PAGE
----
As her childhood passed, her eyesight improved. She became very skilled in Indian embroidery, beading, and wood carving. She worked hard, but in her free time she liked to walk in the woods or stroll along the river, where she could be alone and think about God. As her new family was not Christian, she was not to pray or talk with the missionaries who worked among the Indians. When she was eighteen, she announced that she wanted to become a Christian. Her family was furious.

She attended lessons at the mission and on Easter Sunday, 1676, she was baptized with the name Kateri (Katherine). After this she was treated cruelly by her family, but she never showed her misery. Eventually, two kind Christian Indians helped her escape across the St. Lawrence River to a Christian community in Canada, where she received her First Holy Communion on Christmas Day, 1677. There she carried water, cooked, sewed, and attended every Mass. She spent all her free time in the love and service of the Lord.

On a trip to Montreal to sell Native American handicrafts, Kateri met a religious order of nuns and realized her calling. On March 25, The Feast of the Annunciation, Kateri privately pronounced her vows. From then on, she devoted her life completely to God.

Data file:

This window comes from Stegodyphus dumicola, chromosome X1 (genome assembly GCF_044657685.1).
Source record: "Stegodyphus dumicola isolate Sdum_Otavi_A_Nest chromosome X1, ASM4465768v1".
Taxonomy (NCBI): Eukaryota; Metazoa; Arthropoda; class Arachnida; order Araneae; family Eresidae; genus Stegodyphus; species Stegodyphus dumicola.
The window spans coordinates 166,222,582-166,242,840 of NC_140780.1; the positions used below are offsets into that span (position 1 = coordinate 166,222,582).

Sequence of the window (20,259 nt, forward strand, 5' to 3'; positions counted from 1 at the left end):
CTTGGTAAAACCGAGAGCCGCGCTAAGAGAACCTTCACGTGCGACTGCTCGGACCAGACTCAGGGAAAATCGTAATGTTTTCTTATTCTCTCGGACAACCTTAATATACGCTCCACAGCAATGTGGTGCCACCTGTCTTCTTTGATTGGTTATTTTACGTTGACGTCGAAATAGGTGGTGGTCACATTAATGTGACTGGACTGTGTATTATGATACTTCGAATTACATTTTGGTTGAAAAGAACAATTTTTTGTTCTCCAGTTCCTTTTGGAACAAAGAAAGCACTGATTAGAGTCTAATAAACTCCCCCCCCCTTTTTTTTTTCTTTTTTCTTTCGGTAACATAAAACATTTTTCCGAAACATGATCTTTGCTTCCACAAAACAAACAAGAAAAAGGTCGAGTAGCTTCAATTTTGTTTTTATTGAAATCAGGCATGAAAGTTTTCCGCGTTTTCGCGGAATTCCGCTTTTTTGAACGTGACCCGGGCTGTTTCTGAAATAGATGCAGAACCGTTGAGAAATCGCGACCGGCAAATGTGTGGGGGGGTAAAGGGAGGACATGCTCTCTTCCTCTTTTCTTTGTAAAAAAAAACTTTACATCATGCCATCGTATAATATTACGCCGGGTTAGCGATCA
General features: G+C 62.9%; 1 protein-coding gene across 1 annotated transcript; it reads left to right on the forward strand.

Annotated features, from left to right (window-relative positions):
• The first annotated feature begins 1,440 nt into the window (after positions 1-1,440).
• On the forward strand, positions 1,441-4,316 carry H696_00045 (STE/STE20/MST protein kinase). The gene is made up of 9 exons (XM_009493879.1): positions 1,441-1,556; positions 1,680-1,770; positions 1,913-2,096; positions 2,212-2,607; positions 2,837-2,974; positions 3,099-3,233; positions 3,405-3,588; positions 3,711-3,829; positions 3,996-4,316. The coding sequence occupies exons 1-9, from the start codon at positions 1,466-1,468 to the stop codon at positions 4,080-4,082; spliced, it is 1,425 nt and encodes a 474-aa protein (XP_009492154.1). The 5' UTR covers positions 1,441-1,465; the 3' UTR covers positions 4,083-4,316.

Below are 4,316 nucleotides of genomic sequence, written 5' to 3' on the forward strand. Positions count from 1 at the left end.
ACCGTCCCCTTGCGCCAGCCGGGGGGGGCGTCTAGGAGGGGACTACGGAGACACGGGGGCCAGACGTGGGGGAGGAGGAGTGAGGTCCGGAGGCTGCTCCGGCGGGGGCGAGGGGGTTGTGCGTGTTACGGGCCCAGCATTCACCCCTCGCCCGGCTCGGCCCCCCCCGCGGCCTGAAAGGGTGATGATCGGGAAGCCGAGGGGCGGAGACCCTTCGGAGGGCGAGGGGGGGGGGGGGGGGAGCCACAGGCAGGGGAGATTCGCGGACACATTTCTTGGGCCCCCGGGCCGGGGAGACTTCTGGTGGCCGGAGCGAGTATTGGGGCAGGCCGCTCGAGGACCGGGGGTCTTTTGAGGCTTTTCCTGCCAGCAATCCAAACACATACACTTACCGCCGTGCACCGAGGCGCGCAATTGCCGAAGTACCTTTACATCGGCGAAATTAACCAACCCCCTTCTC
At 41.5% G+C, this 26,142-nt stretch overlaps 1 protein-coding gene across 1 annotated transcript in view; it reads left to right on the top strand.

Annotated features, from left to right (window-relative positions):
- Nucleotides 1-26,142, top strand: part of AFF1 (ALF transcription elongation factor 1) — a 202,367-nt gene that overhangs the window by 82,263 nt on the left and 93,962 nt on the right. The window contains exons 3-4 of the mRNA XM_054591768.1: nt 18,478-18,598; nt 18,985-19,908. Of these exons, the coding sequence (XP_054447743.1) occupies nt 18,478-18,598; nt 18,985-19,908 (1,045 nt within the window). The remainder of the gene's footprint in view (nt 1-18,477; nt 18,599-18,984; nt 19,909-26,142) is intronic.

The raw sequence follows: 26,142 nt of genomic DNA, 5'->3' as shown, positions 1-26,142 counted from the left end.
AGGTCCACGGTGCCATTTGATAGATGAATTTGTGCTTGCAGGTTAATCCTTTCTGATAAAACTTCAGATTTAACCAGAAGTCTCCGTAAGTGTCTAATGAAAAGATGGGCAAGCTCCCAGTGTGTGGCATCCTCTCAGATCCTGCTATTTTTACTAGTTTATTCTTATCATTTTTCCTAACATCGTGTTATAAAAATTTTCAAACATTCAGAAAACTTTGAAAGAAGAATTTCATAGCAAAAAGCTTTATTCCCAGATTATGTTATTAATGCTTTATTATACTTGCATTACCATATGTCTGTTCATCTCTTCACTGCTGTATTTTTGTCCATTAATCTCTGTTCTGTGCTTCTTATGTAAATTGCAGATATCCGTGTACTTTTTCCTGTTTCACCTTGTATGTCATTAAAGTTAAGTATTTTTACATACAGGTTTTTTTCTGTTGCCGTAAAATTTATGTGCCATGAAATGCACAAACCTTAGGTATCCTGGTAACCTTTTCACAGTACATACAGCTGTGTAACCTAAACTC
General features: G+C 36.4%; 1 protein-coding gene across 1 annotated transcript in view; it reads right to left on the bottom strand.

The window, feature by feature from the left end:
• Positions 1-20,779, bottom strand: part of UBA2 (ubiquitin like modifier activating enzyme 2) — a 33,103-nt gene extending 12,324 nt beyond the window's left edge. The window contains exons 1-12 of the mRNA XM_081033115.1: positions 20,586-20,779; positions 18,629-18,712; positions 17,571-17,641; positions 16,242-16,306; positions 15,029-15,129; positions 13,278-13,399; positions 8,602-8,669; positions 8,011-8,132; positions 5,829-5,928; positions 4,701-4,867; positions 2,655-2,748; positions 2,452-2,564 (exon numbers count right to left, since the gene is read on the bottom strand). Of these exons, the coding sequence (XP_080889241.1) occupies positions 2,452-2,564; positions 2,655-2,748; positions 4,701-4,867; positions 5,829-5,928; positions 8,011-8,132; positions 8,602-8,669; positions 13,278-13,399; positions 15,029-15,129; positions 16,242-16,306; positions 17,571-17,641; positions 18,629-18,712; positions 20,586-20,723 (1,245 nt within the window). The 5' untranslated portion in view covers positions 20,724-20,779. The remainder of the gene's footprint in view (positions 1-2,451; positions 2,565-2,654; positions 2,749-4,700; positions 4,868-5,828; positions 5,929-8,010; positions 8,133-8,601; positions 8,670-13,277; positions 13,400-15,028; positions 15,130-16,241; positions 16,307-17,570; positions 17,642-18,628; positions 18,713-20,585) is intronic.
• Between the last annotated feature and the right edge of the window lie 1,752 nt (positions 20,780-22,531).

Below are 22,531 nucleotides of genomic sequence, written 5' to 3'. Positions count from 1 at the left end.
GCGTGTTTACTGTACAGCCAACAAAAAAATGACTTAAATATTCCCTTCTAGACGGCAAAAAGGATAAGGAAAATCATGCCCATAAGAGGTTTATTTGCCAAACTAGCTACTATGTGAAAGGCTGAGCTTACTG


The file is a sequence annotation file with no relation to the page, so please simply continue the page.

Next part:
Her private penances and hard work left her often ill. She suffered greatly during the winter of 1680 and on April 17, 1680, at the age of 24, Kateri died. Almost immediately her face turned beautiful and shining. All the pockmarks from her disease disappeared. A smile appeared on her lips. Everyone was astonished. The wonderful transformation remained until burial the next day on Holy Thursday.

The Lily of the Mohawk was beatified in 1980 by Pope John Paul II. Her feast day is celebrated on July 14.

Kateri Tekakwitha is the first Native American to be declared a Saint. She is the patroness of the environment and ecology, as is St. Francis of Assisi. On October 21, 2012, Kateri Tekakwitha was canonized by Pope Benedict XVI.  The miracle attributed to Kateri's canonization is the story of Jake Finkbonner. Jake was so close to death after flesh-eating bacteria infected him through a cut on his lip that his parents had last rites performed and were discussing donating the 5-year-old's tiny organs. His cure in 2006 from the infection was deemed medically inexplicable by the Vatican, and became the "miracle" needed to propel a 17th century Native American, Kateri Tekakwitha, on to sainthood. Jake is fully convinced, as is the Catholic Church, that the prayers his family and community offered to God through Kateri's intercession, including the placement of a Kateri relic on Jake's leg, were responsible for his survival. Jake, now 13 and an avid basketball player and cross-country runner, was present at the canonization; along with hundreds of members of his own Lummi tribe from northwest Washington State and indigenous communities across the U.S. and Canada.